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John Sullivan was the master of the polygraph, having given more lie-detector tests in his 30-year tenure than almost any other CIA officer. But when Sullivan, who is now retired, wanted to publish a book detailing some of the mishaps with the agency’s use of polygraphs, the CIA canceled his security clearance in retribution, Sullivan alleges in a lawsuit filed last month in the U.S. District Court for the District of Columbia. Ironically, Sullivan claims the retaliation started when he was sitting on the other side of the table undergoing his own polygraph test. Though Sullivan’s first book about his tenure in Vietnam cleared CIA censors in a matter of weeks, his second book, titled Gatekeeper: Memoirs of a CIA Polygraph Examiner, took more than three years to be approved. While he was waiting for the approval, Sullivan says his security clearance came up for regular review, which he still needed to land a job in the private sector. The review required a polygraph test in 2004, but the CIA polygrapher began questioning Sullivan about his book, according to the suit. “This very clearly implied to Sullivan that he would be a �liar’ for as long as he was trying to have this book about the CIA’s polygraph program published,” Sullivan’s attorney, solo practitioner Mark Zaid, alleges in the suit. Nearly a year later, Sullivan’s clearance was denied. During his appeal, Sullivan claims he obtained his investigative file, which was full of factual errors, including that his wife was a foreign national he met in Vietnam. In fact, she was born in Texas and worked for the CIA for many years, the complaint states. While the agency overturned the denial a few months later, Sullivan claims the decision hurt his employment prospects and violated his First Amendment rights. Sullivan did get some consolation. His new book was published and hits the stands this month.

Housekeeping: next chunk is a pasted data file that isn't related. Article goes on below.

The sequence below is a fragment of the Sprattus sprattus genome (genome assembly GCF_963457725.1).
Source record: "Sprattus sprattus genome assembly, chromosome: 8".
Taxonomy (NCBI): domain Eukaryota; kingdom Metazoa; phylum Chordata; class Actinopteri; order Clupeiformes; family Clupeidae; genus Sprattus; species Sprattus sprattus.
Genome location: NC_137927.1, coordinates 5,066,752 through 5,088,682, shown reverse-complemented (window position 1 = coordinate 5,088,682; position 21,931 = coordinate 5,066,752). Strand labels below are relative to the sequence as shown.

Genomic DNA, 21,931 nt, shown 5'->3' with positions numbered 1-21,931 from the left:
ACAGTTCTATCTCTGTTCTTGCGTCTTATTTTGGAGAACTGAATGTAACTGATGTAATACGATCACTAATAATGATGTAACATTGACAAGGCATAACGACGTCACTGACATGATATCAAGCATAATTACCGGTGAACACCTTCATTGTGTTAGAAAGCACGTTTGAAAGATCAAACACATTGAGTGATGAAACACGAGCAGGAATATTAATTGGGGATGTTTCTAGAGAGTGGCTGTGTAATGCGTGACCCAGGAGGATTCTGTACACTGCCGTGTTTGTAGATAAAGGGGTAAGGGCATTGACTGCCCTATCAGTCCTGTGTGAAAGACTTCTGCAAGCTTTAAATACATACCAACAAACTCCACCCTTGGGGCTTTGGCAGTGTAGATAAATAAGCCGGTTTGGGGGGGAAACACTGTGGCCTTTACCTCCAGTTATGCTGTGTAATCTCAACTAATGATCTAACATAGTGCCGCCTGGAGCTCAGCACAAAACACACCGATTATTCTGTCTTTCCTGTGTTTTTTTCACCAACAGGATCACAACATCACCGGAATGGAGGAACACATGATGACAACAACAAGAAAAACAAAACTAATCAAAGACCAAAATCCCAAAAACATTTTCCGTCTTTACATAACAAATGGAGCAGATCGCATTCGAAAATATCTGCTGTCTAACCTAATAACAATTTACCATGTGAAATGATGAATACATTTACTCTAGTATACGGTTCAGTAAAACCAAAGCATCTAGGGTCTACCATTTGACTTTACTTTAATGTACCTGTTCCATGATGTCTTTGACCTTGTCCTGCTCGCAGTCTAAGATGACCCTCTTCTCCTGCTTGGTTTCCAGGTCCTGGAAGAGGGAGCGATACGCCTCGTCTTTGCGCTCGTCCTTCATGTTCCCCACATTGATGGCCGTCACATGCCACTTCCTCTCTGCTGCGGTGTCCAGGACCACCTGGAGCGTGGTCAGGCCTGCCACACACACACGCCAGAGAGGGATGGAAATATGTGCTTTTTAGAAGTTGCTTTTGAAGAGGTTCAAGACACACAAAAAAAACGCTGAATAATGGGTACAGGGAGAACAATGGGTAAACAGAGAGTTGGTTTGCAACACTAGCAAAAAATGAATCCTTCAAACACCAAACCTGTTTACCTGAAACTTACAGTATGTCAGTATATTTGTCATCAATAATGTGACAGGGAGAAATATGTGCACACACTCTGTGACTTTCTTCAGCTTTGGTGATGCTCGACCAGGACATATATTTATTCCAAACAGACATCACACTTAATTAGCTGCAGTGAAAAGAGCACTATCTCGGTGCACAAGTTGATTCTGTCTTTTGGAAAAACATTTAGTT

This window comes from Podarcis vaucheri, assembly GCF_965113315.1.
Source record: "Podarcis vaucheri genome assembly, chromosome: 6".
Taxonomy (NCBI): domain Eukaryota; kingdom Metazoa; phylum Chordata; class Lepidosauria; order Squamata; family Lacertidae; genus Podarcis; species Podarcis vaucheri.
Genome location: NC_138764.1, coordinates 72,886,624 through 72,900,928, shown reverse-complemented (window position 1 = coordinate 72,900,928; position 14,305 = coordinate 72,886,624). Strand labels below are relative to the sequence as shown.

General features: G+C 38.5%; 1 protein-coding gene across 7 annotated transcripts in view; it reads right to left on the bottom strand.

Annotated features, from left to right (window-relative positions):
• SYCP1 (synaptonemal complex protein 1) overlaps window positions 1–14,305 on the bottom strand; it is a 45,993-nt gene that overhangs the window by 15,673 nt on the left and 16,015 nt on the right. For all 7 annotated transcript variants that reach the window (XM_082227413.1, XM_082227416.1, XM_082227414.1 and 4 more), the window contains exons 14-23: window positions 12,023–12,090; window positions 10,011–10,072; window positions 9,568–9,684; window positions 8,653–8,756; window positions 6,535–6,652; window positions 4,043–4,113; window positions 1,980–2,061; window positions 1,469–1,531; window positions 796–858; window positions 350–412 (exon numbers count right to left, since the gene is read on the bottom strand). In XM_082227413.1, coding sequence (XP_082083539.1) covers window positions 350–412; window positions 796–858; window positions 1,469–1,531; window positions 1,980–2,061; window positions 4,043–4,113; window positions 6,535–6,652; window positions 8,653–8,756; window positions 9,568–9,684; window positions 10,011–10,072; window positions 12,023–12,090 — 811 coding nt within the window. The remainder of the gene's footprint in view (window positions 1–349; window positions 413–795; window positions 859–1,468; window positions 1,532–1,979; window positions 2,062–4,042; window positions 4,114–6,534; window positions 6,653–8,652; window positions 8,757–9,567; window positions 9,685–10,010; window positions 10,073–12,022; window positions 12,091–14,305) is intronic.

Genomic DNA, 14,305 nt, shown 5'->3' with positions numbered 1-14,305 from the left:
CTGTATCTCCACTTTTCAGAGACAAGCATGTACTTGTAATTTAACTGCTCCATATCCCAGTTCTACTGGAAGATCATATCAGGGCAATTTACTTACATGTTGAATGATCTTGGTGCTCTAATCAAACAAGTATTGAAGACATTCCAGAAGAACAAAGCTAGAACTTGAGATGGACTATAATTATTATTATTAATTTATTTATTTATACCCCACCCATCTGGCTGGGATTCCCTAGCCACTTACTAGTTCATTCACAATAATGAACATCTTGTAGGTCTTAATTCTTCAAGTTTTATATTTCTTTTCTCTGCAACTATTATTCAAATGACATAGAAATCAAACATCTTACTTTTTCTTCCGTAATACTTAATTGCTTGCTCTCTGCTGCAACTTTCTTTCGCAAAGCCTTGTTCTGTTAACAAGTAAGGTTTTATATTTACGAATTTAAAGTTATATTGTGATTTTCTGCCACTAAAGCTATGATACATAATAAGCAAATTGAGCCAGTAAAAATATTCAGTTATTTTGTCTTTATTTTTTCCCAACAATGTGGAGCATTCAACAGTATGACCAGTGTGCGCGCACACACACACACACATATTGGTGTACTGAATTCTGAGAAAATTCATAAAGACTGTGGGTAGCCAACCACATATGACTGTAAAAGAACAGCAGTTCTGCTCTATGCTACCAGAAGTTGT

Emma Schwartz can be contacted at [email protected].

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